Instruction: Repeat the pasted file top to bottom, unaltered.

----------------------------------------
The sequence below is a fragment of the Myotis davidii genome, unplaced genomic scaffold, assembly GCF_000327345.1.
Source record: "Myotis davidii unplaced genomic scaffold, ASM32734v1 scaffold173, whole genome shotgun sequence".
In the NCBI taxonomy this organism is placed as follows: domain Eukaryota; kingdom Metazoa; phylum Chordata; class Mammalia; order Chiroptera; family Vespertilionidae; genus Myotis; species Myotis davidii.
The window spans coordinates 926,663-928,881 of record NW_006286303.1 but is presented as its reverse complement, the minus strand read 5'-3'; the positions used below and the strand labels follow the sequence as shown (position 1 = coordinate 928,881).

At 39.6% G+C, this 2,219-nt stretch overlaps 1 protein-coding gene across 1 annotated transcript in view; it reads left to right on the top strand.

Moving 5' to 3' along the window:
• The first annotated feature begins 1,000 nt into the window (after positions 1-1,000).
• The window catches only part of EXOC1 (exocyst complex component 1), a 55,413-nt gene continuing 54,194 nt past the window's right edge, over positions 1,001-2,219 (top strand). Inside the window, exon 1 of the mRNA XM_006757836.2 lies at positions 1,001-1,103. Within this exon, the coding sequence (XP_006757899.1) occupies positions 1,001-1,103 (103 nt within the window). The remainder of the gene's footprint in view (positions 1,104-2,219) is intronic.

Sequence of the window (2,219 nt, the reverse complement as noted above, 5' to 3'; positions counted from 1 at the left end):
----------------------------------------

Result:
The sequence below is a fragment of the Myotis davidii genome, unplaced genomic scaffold, assembly GCF_000327345.1.
Source record: "Myotis davidii unplaced genomic scaffold, ASM32734v1 scaffold173, whole genome shotgun sequence".
In the NCBI taxonomy this organism is placed as follows: domain Eukaryota; kingdom Metazoa; phylum Chordata; class Mammalia; order Chiroptera; family Vespertilionidae; genus Myotis; species Myotis davidii.
The window spans coordinates 926,663-928,881 of record NW_006286303.1 but is presented as its reverse complement, the minus strand read 5'-3'; the positions used below and the strand labels follow the sequence as shown (position 1 = coordinate 928,881).

At 39.6% G+C, this 2,219-nt stretch overlaps 1 protein-coding gene across 1 annotated transcript in view; it reads left to right on the top strand.

Moving 5' to 3' along the window:
• The first annotated feature begins 1,000 nt into the window (after positions 1-1,000).
• The window catches only part of EXOC1 (exocyst complex component 1), a 55,413-nt gene continuing 54,194 nt past the window's right edge, over positions 1,001-2,219 (top strand). Inside the window, exon 1 of the mRNA XM_006757836.2 lies at positions 1,001-1,103. Within this exon, the coding sequence (XP_006757899.1) occupies positions 1,001-1,103 (103 nt within the window). The remainder of the gene's footprint in view (positions 1,104-2,219) is intronic.

Sequence of the window (2,219 nt, the reverse complement as noted above, 5' to 3'; positions counted from 1 at the left end):